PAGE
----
Fairfax & Favor: Fill Your Boots


NICK HAMMOND enjoys the pleasure of grateful ‘plates of meat’ before, during and after a leisurely stroll around the gold-paved streets of London…

YOU know that feeling when something becomes an ‘instant classic’ in your wardrobe.

First crack out of the box, it’s great. Looks like and feels like you’ve had it for ever; you’re instantly on first name terms; you’ve shared memories; ran laughing through the spume on Hunstanton beach on a freezing January morning under a leaden sky. All that jazz.

That’s the feeling I have about my new boots.

Except that I wouldn’t submit the little darlings to the outrage of a sand and salt demise on a Norfolk seafront. They’re far too good for that.

The Trafalgar from Fairfax and Favor is my new best friend. I’ve worn them during that all-important post-shooting day, pre-shoot supper, quick-pint-in-the-local scenario, where they performed with sparkling elegance. Pulling them on after walking six miles in wellies, with a recalcitrant dog, a gunslip and a bag of cartridges you haven’t managed to shoot was pleasure unalloyed.

I’m not entirely sure on the specifics, but they’re incredibly comfortable. Yes, there’s the pleasing snugness of fit any well-made article of clothing should possess, but there’s also a magic in them thar heels too; a soft, springy cushioning that is simply a treat for the feet.

You may think I’m over-egging the pudding for the sake of currying favour (or should that be Favor) with the makers, but I’m giving you the full on, honest injun reporter’s notes here. If the boots were lacking, I’d tell you.

I’ve worn them out and about too, having conscientiously cleaned them of mud first, of course. They’re equally at home in the ‘burbs as they are out in the sticks and to be honest, I felt relieved that they weren’t about to get trashed. These are the Premier League of gents’ boots and the thought of covering them in mud and sploshing through puddles actually made me wince a little.

And so to Belgravia I strolled one lunchtime – because, perhaps for the first time, I really felt suitably attired to do so. I’m a country bumpkin at heart, so always tend to gloss over quite how many miles one schlepps when walking about town. In the past, I’ve limped home in agony with bleeding feet when the shoes which appeared to fit like a glove in the morning revealed their true flaws after a few miles of pavement pounding. I even now keep a stash of plasters in my pocket (currently Hello Kitty ones, raided from the kids’ emergency stash) in case the blisters appear to put a dampener on the day.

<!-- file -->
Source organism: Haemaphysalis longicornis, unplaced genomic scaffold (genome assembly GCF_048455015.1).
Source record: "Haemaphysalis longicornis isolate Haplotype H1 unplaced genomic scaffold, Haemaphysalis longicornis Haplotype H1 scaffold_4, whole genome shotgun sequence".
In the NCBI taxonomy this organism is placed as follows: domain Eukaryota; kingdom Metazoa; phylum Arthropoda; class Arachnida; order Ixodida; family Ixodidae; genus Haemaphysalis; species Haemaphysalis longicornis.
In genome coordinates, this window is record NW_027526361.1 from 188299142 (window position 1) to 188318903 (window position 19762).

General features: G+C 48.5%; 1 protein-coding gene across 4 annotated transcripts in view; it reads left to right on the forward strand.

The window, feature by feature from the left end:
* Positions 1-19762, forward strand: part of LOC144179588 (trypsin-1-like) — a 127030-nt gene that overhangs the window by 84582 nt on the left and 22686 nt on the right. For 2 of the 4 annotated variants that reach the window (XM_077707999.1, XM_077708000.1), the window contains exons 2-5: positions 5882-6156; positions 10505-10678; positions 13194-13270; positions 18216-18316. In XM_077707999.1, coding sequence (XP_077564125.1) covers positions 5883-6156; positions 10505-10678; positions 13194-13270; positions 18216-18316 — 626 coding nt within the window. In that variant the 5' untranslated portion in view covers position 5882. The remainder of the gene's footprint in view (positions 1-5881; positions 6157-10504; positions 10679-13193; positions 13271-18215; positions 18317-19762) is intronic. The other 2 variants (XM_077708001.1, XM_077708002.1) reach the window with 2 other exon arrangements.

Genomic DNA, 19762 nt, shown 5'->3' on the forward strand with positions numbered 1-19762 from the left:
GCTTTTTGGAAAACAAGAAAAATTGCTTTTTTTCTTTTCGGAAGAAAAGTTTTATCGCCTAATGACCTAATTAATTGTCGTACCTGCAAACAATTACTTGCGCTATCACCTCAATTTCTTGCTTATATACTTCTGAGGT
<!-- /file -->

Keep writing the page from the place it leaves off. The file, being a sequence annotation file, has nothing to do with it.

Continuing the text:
I can report that Hello Kitty was not needed this day, or any other since. I strolled insouciantly around the expensive smelling fleshpots of Belgravia, even spreading my bonhomie as far as crossing the threshold elegantly into Mayfair and parading – with, dare I say it, an alarming degree of savoir fair – into the heady heights of Covent Garden. There was nary a squeak of complaint from the Trafalgars, nor a tell-tale tightness around a crease or a chafed heel. They were as sweetly compliant as the first moment I slipped them – Cinderella-like, you can picture – on my dainty tootsies.

I think that’s an overlooked point when it comes to footwear. When I was little and handed my latest horrendous new pair of shoes which would result in at least a day of ribbing from schoolmates (‘New shoes, new shoes, red and pink and blue shoes’) I was always told I’d need to ‘wear them in.’ Why? Is it beyond the wit of man that a pair of shoes might actually fit when one first tries them on and not cripple one in the interminable interim period before they gave up the ghost and generally collapse around the feet like a balloon post pin-prick?

I’ve had incredibly expensive pairs of shoes or boots before that have been the devil to wear for months. Indeed, some have never budged an inch, requiring contraceptive use of Hello Kitty before a day’s play. It’s too much for a feeble-minded fellow to be expected to remember.

So, I sing the praises of Trafalgar to anyone who’ll listen. Yes, they cost a pretty penny, but by ‘eck, they’re worth it. Give your feet a treat and try a pair. They’ll thank you for it.

The Trafalgar Boot, £235 by Fairfax & Favor, available at www.fairfaxandfavor.com.